Tips for Combating COVID-19 Myths Among Staff

A pandemic can bring on anxiety and fear, even among people who are not normally prone to feeling anxious or overwhelmed.  It is easy to see how the situation we all have been dealing with can make us particularly susceptible to believing falsehoods especially when everything about this is new for most of us and even the truth can seem strange.

The spread of misinformation can exacerbate fears and anxieties. It can also lead to people making illogical decisions or being irrationally angry with others. This can cause problems in and out of the work environment, for example, creating negative sentiment toward an employee who is unjustly believed to have the virus.

Employers can take steps to combat the spread of misinformation and myths about COVID-19. Here are a few tips for employers:

  • Provide reliable resources of information. Examples include the World Health Organization (WHO) and the Centers for Disease Control and Prevention (CDC). Providing accurate information gives employees resources to turn to.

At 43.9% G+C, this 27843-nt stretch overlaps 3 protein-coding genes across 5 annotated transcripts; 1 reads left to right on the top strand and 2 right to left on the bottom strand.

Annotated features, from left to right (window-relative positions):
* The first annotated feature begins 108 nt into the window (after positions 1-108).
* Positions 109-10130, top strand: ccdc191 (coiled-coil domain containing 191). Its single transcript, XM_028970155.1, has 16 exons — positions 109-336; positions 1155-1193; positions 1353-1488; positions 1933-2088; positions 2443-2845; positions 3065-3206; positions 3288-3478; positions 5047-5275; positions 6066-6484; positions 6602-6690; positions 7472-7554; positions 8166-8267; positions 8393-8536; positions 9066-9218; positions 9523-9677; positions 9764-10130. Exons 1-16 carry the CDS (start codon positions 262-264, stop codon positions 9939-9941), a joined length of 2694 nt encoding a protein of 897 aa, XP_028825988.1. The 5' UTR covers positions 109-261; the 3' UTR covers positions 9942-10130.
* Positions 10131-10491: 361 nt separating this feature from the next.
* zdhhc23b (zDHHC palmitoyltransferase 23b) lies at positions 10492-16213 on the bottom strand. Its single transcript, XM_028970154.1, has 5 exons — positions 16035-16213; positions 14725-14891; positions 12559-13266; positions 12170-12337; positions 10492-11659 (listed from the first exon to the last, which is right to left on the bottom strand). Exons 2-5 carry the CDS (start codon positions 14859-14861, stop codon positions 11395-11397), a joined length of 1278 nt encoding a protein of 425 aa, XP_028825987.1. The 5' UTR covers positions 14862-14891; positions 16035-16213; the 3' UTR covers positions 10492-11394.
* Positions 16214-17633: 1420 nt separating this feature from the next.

• Communicate frequently about the virus, the situation in your location, and what your team is doing about it and why. Be a source of reliable information.
  • Pandemic misinformation is common. Encourage employees to think critically about what they hear, ask questions, and fact check to clarify information.
  • Remind everyone in the organization about your Respect in the Workplace policies involving discrimination, harassment, and bullying.
  • Communicate to employees the steps you are taking to protect them and how these actions will make a difference. Explain the basis for the actions, such as information from the CDC that supports the decision.
  • Be clear in communications about the known and unknown risks present in the workplace.
  • Review all communications that are to go to a wide audience before sending to ensure there are no biases or unverified claims. Word choice matters.
  • Train the management team and all leaders on these points as they are often the primary point of contact for employees.
  • Have a plan for handling any cases of the virus that emerge in your workplace and communicate the plan.

As we begin to reopen workplaces over the coming weeks and months, think about other options your organization can do to ensure factual information is being presented to employees, rather than myths and misinformation.